Talking to children and young people
It can be difficult to know how to talk about the end of life with children or grandchildren. People tell us that they worry about upsetting or frightening them.
What can you do?
We know that young people and children may have questions about what is happening and want to express their thoughts and feelings too.
They may also have questions about the future. Who will look after them? What will happen at the funeral and can they be involved? Take time to reassure them and offer any emotional support they need.
Don’t be afraid to ask for help from your doctor, nurse or social worker.
There are a variety of books and information out there for children experiencing loss before and after a loved one dies.
You might also have access to local childhood bereavement services.
My daughter and her family visited us every Sunday. Maggie was 13 and Tom was 9 when Granddad died.
We had told them that Granddad was very ill and that he might not be with us much longer. We also explained he might suddenly have a problem.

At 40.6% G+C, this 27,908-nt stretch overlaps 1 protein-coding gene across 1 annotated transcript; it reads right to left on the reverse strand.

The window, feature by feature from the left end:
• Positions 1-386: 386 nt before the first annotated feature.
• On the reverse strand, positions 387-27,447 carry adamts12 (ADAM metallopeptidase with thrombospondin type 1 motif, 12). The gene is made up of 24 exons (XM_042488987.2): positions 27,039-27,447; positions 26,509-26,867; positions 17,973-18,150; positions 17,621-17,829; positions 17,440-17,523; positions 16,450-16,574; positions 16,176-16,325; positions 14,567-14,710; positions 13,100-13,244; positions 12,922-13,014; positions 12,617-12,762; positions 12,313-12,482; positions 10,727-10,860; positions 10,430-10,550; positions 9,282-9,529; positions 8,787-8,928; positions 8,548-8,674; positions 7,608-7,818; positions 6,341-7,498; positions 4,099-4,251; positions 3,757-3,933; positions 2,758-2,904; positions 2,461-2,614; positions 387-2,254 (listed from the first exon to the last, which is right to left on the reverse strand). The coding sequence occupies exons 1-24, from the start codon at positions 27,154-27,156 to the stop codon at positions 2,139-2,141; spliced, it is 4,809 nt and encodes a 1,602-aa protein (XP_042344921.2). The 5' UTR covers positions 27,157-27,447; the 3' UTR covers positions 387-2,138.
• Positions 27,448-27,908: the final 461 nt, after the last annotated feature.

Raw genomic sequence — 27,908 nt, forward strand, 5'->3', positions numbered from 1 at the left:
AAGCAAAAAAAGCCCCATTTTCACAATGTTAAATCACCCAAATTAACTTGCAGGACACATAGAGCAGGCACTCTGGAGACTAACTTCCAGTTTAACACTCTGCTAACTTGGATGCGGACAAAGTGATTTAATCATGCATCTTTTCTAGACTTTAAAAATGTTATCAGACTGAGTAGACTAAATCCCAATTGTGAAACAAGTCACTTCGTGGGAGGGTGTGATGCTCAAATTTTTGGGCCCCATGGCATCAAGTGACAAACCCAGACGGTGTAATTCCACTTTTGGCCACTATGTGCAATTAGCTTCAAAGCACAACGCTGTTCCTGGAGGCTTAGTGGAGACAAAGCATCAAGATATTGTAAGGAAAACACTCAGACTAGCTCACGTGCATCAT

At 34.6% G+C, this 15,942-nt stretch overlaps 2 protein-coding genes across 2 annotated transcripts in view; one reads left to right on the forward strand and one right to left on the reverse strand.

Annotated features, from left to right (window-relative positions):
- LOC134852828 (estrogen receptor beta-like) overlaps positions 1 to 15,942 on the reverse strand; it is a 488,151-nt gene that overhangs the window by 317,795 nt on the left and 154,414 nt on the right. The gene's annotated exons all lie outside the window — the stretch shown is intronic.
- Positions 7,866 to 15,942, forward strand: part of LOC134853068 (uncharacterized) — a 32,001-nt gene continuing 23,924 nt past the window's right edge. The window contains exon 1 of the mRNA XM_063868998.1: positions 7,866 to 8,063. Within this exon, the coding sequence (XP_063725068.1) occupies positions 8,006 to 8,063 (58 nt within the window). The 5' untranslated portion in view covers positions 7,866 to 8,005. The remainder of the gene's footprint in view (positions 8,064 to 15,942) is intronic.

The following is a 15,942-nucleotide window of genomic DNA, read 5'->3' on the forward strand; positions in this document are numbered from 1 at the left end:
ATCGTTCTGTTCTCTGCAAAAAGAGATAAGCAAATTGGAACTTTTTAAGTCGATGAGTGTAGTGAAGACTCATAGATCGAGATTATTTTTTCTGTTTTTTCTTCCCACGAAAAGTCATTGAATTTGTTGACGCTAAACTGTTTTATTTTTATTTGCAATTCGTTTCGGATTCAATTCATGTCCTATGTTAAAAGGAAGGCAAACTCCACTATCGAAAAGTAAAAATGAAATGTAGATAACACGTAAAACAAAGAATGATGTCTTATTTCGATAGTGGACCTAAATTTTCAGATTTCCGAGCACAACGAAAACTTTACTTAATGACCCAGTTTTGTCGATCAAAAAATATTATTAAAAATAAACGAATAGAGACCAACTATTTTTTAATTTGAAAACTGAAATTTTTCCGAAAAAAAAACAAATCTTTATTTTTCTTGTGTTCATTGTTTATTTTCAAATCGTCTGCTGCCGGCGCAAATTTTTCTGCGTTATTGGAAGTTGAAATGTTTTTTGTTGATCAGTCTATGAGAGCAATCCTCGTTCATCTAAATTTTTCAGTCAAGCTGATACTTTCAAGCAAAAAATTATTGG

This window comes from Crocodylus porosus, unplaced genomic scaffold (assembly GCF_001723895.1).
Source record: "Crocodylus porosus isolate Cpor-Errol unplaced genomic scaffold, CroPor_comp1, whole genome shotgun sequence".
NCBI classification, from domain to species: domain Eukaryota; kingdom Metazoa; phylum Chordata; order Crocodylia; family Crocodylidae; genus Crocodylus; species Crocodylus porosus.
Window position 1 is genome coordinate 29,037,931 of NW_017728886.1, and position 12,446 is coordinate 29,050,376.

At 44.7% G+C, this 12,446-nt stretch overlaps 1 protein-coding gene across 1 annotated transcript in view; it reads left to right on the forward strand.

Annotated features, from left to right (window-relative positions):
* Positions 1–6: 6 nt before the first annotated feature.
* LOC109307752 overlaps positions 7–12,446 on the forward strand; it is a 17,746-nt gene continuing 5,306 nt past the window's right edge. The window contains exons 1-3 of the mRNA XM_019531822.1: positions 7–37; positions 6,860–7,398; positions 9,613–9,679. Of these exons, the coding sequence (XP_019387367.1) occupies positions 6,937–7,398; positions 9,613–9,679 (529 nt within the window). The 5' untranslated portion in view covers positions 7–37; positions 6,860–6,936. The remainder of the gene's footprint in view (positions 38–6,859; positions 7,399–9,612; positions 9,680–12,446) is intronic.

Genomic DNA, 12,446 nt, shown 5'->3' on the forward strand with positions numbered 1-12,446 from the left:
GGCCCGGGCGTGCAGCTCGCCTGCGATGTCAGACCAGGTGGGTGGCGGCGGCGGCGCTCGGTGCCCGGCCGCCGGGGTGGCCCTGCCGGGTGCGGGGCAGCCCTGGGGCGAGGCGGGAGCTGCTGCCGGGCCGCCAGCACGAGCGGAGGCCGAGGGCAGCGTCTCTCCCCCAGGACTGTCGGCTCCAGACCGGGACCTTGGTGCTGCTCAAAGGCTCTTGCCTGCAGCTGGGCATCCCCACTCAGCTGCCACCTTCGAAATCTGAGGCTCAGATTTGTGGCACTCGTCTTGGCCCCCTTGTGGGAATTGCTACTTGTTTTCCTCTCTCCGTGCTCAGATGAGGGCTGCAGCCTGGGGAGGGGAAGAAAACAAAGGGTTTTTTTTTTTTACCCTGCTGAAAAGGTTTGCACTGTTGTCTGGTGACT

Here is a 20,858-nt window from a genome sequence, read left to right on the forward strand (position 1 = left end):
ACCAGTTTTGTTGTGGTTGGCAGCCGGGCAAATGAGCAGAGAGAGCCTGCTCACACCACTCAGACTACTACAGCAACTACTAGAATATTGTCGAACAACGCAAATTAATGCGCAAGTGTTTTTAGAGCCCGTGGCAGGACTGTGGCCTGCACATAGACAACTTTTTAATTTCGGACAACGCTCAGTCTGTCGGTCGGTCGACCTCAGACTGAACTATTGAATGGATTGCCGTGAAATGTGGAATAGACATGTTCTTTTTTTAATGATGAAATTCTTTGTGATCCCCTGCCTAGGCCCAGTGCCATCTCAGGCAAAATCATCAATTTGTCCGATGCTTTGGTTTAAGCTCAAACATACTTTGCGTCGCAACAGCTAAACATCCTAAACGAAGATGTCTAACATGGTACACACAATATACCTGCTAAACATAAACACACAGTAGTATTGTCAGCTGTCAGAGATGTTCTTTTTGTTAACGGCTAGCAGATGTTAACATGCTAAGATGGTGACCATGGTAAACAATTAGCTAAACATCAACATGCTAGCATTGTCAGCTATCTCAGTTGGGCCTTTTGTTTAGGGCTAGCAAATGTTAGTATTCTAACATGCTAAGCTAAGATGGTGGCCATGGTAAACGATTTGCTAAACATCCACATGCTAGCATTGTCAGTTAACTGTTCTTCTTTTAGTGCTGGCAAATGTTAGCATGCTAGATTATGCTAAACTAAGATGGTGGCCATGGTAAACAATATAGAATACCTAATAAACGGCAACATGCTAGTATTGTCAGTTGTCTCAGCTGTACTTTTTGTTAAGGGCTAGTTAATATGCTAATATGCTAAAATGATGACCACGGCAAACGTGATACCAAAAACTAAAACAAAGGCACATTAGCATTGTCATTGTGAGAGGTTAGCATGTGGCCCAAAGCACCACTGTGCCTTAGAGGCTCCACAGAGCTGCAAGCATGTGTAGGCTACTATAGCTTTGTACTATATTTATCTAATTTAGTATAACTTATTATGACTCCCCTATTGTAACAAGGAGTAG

They were involved in his care - Maggie was in charge of hugs for Granddad and Tom turned the oxygen concentrator up and down as asked. They both reminded him very loudly to take his pills at mealtimes.
They visited on the last morning of Granddad’s life. They both coped well and came to the funeral. Tom did say a year later that he didn’t really believe Granddad was dead until the funeral. There don’t seem to be any long-lasting effects, perhaps because we were so open about what was happening. There are photos of Granddad around the house and we often discuss whether he would have liked something and how proud he was of his grandchildren.
- Gill, whose husband died over a year ago.